Objection 1: It seems that madmen and imbeciles should not be baptized. For in order to receive Baptism, the person baptized must have the intention, as stated above (A). But since madmen and imbeciles lack the use of reason, they can have but a disorderly intention. Therefore they should not be baptized.
Objection 2: Further, man excels irrational animals in that he has reason. But madmen and imbeciles lack the use of reason, indeed in some cases we do not expect them ever to have it, as we do in the case of children. It seems, therefore, that just as irrational animals are not baptized, so neither should madmen and imbeciles in those cases be baptized.
Objection 3: Further, the use of reason is suspended in madmen and imbeciles more than it is in one who sleeps. But it is not customary to baptize people while they sleep. Therefore it should not be given to madmen and imbeciles.
On the contrary, Augustine says (Confess. iv) of his friend that |he was baptized when his recovery was despaired of|: and yet Baptism was efficacious with him. Therefore Baptism should sometimes be given to those who lack the use of reason.
I answer that, In the matter of madmen and imbeciles a distinction is to be made. For some are so from birth, and have no lucid intervals, and show no signs of the use of reason. And with regard to these it seems that we should come to the same decision as with regard to children who are baptized in the Faith of the Church, as stated above (A, ad 2).
But there are others who have fallen from a state of sanity into a state of insanity. And with regard to these we must be guided by their wishes as expressed by them when sane: so that, if then they manifested a desire to receive Baptism, it should be given to them when in a state of madness or imbecility, even though then they refuse. If, on the other hand, while sane they showed no desire to receive Baptism, they must not be baptized.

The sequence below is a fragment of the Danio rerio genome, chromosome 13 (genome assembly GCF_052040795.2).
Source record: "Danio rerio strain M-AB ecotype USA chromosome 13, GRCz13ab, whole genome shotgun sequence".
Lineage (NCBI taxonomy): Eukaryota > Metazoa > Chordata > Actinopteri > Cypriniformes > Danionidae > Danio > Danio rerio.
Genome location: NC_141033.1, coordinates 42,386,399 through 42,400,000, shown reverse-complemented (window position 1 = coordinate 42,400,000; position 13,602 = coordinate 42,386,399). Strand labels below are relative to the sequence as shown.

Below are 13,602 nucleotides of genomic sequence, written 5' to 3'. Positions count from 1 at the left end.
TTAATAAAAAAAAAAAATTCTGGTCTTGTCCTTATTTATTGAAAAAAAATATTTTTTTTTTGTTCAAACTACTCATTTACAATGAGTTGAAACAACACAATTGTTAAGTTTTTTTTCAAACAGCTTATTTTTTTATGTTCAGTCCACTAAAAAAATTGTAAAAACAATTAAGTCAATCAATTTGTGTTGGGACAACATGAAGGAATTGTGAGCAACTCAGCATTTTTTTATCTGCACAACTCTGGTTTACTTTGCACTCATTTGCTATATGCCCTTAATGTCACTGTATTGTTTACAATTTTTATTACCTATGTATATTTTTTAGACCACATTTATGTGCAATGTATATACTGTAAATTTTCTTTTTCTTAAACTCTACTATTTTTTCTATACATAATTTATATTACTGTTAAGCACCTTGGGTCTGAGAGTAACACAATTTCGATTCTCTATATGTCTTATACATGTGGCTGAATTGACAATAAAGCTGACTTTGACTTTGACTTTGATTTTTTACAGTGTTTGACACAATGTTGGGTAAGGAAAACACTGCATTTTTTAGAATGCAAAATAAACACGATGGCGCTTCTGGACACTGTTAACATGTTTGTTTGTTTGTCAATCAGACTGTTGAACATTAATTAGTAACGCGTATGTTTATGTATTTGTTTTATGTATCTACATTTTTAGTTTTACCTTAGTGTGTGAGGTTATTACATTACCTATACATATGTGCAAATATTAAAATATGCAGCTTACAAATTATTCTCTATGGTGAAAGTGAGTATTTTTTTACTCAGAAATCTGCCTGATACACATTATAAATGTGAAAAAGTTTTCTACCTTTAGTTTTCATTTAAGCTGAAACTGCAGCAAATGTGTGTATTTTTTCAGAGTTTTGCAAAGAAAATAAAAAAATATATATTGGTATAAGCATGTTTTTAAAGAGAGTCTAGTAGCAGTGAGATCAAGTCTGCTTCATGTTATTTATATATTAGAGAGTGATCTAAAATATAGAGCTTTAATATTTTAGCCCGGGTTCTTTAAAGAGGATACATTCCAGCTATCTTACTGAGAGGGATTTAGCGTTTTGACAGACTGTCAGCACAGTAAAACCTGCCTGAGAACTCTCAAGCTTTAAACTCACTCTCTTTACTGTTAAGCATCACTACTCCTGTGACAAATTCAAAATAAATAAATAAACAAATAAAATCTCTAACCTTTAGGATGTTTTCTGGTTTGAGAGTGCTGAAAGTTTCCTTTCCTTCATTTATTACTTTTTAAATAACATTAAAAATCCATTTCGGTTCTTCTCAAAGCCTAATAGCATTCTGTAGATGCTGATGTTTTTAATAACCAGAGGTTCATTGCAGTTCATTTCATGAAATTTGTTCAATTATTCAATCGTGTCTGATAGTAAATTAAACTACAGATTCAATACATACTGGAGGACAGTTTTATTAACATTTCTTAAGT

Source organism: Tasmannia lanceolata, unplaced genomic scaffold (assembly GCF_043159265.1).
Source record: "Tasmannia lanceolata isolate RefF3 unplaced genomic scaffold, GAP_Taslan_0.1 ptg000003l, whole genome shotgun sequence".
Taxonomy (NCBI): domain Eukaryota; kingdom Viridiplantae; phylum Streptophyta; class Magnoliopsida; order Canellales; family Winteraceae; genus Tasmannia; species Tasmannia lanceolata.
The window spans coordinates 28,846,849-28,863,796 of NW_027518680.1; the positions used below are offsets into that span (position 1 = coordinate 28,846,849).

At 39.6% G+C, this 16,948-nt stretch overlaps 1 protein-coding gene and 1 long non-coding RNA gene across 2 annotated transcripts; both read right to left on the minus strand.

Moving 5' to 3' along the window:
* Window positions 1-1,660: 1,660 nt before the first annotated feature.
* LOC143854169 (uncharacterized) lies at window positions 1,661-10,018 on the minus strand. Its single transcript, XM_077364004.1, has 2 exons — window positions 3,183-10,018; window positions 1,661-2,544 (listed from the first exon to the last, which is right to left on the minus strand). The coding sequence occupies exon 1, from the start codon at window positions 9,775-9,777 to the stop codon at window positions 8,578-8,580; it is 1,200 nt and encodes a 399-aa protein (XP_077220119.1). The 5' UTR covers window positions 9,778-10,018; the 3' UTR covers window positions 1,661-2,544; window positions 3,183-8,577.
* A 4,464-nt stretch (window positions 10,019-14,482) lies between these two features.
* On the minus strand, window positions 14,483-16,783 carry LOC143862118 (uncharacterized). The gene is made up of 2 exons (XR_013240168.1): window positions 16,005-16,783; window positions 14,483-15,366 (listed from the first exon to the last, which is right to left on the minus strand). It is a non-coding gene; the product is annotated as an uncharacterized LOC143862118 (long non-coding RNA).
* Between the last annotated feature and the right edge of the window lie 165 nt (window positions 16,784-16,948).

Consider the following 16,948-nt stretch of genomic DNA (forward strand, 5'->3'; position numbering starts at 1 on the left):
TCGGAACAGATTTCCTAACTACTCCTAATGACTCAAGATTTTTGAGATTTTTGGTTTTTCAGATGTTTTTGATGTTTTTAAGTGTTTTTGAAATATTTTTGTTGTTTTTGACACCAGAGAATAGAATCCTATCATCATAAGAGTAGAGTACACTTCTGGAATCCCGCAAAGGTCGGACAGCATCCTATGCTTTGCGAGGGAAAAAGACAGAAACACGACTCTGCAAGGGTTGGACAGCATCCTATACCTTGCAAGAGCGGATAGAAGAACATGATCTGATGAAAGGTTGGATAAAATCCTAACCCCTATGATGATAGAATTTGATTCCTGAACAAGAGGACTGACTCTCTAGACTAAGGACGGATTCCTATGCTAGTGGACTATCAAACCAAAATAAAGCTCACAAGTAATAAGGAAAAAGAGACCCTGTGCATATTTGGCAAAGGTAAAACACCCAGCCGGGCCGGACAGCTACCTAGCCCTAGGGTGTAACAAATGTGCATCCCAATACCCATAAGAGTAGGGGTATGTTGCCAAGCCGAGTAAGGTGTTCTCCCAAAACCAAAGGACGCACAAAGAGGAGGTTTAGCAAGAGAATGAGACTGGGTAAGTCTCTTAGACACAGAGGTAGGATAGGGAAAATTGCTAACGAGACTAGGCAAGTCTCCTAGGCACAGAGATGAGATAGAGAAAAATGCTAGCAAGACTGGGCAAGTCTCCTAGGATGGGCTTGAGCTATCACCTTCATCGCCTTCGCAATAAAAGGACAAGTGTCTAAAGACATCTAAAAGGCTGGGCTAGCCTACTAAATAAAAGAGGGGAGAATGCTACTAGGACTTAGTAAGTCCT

Again, there are some who, though mad or imbecile from birth, have, nevertheless, lucid intervals, in which they can make right use of reason. Wherefore, if then they express a desire for Baptism, they can be baptized though they be actually in a state of madness. And in this case the sacrament should be bestowed on them if there be fear of danger otherwise it is better to wait until the time when they are sane, so that they may receive the sacrament more devoutly. But if during the interval of lucidity they manifest no desire to receive Baptism, they should not be baptized while in a state of insanity.
Lastly there are others who, though not altogether sane, yet can use their reason so far as to think about their salvation, and understand the power of the sacrament. And these are to be treated the same as those who are sane, and who are baptized if they be willing, but not against their will.
Reply to Objection 1: Imbeciles who never had, and have not now, the use of reason, are baptized, according to the Church's intention, just as according to the Church's ritual, they believe and repent; as we have stated above of children (A, ad OBJ). But those who have had the use of reason at some time, or have now, are baptized according to their own intention, which they have now, or had when they were sane.
Reply to Objection 2: Madmen and imbeciles lack the use of reason accidentally, i.e. through some impediment in a bodily organ; but not like irrational animals through want of a rational soul. Consequently the comparison does not hold.
Reply to Objection 3: A person should not be baptized while asleep, except he be threatened with the danger of death. In which case he should be baptized, if previously he has manifested a desire to receive Baptism, as we have stated in reference to imbeciles: thus Augustine relates of his friend that |he was baptized while unconscious,| because he was in danger of death (Confess. iv).